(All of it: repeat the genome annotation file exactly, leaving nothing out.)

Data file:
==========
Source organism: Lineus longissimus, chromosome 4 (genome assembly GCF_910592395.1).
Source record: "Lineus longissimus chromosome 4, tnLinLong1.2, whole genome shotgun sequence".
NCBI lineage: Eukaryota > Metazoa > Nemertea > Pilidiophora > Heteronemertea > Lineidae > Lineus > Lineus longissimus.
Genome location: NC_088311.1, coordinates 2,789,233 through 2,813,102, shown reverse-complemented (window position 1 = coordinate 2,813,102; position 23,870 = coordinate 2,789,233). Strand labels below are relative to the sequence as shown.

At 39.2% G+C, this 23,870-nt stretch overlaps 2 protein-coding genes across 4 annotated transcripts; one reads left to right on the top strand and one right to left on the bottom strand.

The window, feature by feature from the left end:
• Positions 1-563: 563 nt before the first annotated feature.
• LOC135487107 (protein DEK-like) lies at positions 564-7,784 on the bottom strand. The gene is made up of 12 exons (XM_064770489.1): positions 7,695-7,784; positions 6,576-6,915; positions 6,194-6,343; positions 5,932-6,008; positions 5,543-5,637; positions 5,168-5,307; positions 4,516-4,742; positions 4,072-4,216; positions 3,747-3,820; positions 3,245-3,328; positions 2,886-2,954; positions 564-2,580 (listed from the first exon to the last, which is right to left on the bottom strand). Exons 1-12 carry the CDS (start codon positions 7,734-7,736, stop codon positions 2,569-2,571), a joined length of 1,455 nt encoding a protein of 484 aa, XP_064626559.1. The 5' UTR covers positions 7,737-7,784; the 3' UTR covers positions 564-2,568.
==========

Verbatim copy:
Source organism: Lineus longissimus, chromosome 4 (genome assembly GCF_910592395.1).
Source record: "Lineus longissimus chromosome 4, tnLinLong1.2, whole genome shotgun sequence".
NCBI lineage: Eukaryota > Metazoa > Nemertea > Pilidiophora > Heteronemertea > Lineidae > Lineus > Lineus longissimus.
Genome location: NC_088311.1, coordinates 2,789,233 through 2,813,102, shown reverse-complemented (window position 1 = coordinate 2,813,102; position 23,870 = coordinate 2,789,233). Strand labels below are relative to the sequence as shown.

At 39.2% G+C, this 23,870-nt stretch overlaps 2 protein-coding genes across 4 annotated transcripts; one reads left to right on the top strand and one right to left on the bottom strand.

The window, feature by feature from the left end:
• Positions 1-563: 563 nt before the first annotated feature.
• LOC135487107 (protein DEK-like) lies at positions 564-7,784 on the bottom strand. The gene is made up of 12 exons (XM_064770489.1): positions 7,695-7,784; positions 6,576-6,915; positions 6,194-6,343; positions 5,932-6,008; positions 5,543-5,637; positions 5,168-5,307; positions 4,516-4,742; positions 4,072-4,216; positions 3,747-3,820; positions 3,245-3,328; positions 2,886-2,954; positions 564-2,580 (listed from the first exon to the last, which is right to left on the bottom strand). Exons 1-12 carry the CDS (start codon positions 7,734-7,736, stop codon positions 2,569-2,571), a joined length of 1,455 nt encoding a protein of 484 aa, XP_064626559.1. The 5' UTR covers positions 7,737-7,784; the 3' UTR covers positions 564-2,568.